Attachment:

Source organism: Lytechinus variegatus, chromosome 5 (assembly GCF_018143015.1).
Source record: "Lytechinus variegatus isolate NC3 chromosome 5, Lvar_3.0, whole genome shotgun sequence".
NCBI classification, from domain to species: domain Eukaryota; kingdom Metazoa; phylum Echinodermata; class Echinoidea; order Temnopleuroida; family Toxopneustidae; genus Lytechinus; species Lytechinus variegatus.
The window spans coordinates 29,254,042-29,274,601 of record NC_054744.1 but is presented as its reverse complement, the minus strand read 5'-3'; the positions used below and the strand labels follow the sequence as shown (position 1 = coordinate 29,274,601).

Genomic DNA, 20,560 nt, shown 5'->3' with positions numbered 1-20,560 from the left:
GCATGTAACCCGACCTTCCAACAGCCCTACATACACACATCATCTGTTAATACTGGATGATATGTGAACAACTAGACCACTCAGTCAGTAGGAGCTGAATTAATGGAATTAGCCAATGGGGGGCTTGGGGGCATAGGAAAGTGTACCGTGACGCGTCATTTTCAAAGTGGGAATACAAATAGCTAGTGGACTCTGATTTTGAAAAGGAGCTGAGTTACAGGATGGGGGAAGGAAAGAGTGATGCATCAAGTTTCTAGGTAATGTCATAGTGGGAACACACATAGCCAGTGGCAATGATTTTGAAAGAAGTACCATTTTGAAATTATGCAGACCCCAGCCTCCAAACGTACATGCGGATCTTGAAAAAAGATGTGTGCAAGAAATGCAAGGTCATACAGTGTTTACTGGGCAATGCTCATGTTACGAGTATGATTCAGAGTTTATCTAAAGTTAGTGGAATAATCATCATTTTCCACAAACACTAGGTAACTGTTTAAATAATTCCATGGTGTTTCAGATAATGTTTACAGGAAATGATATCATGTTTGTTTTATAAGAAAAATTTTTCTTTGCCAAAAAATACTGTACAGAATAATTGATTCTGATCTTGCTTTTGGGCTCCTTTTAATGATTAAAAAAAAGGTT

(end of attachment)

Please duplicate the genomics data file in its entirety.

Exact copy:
Source organism: Lytechinus variegatus, chromosome 5 (assembly GCF_018143015.1).
Source record: "Lytechinus variegatus isolate NC3 chromosome 5, Lvar_3.0, whole genome shotgun sequence".
NCBI classification, from domain to species: domain Eukaryota; kingdom Metazoa; phylum Echinodermata; class Echinoidea; order Temnopleuroida; family Toxopneustidae; genus Lytechinus; species Lytechinus variegatus.
The window spans coordinates 29,254,042-29,274,601 of record NC_054744.1 but is presented as its reverse complement, the minus strand read 5'-3'; the positions used below and the strand labels follow the sequence as shown (position 1 = coordinate 29,274,601).

Genomic DNA, 20,560 nt, shown 5'->3' with positions numbered 1-20,560 from the left:
GCATGTAACCCGACCTTCCAACAGCCCTACATACACACATCATCTGTTAATACTGGATGATATGTGAACAACTAGACCACTCAGTCAGTAGGAGCTGAATTAATGGAATTAGCCAATGGGGGGCTTGGGGGCATAGGAAAGTGTACCGTGACGCGTCATTTTCAAAGTGGGAATACAAATAGCTAGTGGACTCTGATTTTGAAAAGGAGCTGAGTTACAGGATGGGGGAAGGAAAGAGTGATGCATCAAGTTTCTAGGTAATGTCATAGTGGGAACACACATAGCCAGTGGCAATGATTTTGAAAGAAGTACCATTTTGAAATTATGCAGACCCCAGCCTCCAAACGTACATGCGGATCTTGAAAAAAGATGTGTGCAAGAAATGCAAGGTCATACAGTGTTTACTGGGCAATGCTCATGTTACGAGTATGATTCAGAGTTTATCTAAAGTTAGTGGAATAATCATCATTTTCCACAAACACTAGGTAACTGTTTAAATAATTCCATGGTGTTTCAGATAATGTTTACAGGAAATGATATCATGTTTGTTTTATAAGAAAAATTTTTCTTTGCCAAAAAATACTGTACAGAATAATTGATTCTGATCTTGCTTTTGGGCTCCTTTTAATGATTAAAAAAAAGGTT